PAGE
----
Fla. fire officials, EMS captain's widow push for more mental health screenings

The widow of Winter Park Fire-Rescue Department Capt. A.J. Isaacs, who died from an overdose last year, says she believes PTSD from his work contributed to his drug use


By Laura French

ORANGE COUNTY, Fla. — The widow and colleagues of a Florida EMS captain who died from an overdose last year are pushing for more mental health screenings to aid struggling first responders. 

Winter Park Fire-Rescue Department EMS Capt. A.J. Isaacs, 47, died on Jan. 30, 2019 after overdosing on sedatives he had taken from the department. His widow, Heather Isaacs, told WFTV she believes he began using drugs to cope with work-related PTSD. 

Winter Park Fire-Rescue Department EMS Capt. A.J. Isaacs, 47, died due to an overdose in January 2019. His widow, Heather Isaacs, said she believes work-related PTSD contributed to his drug use. Fire officials are now pushing for more mental health screenings to assist struggling first responders. (Photo/Winter Park Fire-Rescue Department Facebook)
Winter Park Fire-Rescue Department EMS Capt. A.J. Isaacs, 47, died due to an overdose in January 2019. His widow, Heather Isaacs, said she believes work-related PTSD contributed to his drug use. Fire officials are now pushing for more mental health screenings to assist struggling first responders. (Photo/Winter Park Fire-Rescue Department Facebook)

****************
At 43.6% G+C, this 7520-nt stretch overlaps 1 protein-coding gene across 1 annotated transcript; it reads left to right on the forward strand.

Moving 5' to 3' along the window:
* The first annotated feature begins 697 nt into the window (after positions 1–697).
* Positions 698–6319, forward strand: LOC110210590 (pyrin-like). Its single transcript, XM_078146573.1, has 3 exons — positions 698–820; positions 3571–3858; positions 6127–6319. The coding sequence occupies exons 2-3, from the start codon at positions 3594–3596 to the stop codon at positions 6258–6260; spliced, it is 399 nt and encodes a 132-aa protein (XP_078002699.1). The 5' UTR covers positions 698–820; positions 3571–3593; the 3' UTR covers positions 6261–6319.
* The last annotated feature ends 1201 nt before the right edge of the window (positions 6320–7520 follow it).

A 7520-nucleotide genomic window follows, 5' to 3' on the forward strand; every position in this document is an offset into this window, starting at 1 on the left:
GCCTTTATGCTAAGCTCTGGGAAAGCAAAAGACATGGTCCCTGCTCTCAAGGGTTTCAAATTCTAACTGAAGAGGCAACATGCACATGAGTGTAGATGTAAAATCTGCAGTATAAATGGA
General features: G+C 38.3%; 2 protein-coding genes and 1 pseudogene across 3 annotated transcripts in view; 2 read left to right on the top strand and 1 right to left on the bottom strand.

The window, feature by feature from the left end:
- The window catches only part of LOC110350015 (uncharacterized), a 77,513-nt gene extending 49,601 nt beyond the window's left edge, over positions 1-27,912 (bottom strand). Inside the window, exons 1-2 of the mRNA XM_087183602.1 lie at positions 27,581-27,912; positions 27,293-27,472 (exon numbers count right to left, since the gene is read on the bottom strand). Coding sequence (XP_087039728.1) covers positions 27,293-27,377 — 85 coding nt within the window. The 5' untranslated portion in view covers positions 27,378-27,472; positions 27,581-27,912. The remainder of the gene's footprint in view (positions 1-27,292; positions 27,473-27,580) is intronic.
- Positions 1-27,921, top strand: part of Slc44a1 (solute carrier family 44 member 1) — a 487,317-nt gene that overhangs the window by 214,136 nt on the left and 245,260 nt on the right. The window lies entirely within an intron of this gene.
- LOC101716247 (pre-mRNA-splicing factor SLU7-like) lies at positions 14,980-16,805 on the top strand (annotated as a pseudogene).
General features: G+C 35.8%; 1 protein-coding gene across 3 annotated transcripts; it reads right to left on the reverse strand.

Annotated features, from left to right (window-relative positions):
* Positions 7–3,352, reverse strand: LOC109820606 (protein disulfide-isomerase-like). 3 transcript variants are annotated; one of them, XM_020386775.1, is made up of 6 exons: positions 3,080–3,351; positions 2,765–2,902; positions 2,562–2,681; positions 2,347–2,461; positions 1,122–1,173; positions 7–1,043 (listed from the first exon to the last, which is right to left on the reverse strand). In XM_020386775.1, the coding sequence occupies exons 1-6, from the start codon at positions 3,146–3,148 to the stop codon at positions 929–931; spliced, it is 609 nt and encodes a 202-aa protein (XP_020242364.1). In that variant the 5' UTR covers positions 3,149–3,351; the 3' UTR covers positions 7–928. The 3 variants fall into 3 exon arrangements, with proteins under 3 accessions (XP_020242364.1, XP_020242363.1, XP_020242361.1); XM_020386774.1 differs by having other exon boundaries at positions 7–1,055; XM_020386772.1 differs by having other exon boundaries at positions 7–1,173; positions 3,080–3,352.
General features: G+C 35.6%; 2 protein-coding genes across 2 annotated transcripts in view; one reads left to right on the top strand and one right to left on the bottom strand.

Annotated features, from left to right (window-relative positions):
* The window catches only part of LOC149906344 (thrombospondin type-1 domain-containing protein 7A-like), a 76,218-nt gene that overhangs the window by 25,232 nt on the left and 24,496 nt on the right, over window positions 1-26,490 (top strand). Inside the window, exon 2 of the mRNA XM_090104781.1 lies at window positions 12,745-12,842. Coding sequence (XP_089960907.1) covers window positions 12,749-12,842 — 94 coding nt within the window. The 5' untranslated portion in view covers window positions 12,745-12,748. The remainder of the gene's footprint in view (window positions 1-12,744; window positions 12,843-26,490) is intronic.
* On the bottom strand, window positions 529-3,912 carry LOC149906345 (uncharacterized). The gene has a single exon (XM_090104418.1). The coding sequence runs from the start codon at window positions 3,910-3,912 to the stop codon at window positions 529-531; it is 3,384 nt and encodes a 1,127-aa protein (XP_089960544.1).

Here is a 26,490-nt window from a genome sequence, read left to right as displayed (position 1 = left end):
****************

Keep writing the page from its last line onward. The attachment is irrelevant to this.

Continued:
In the year-and-a-half after his death, Heather Isaacs and fire officials in Orange County have been pushing for thorough mental health screenings to be performed annually to better assist firefighters and EMS providers struggling with PTSD and other behavioral health issues. 

WFTV reported that a survey of several fire departments in Central Florida found that none of the departments surveyed performed in-depth screenings for PTSD and mental illness on a yearly basis. 

Volusia Fire Rescue Deputy Chief of Operations Jeff Hussey said that the biggest barrier to improving these services is the cost, adding that the COVID-19 pandemic has made it even more difficult to find the funds to provide screenings and resources. 

"We're really trying, holistically, to let people know it's OK to not be OK," Hussey told WFTV. "This is such an important topic for all of our responders, all over the country, we're really going to be having to look at it in the future." 

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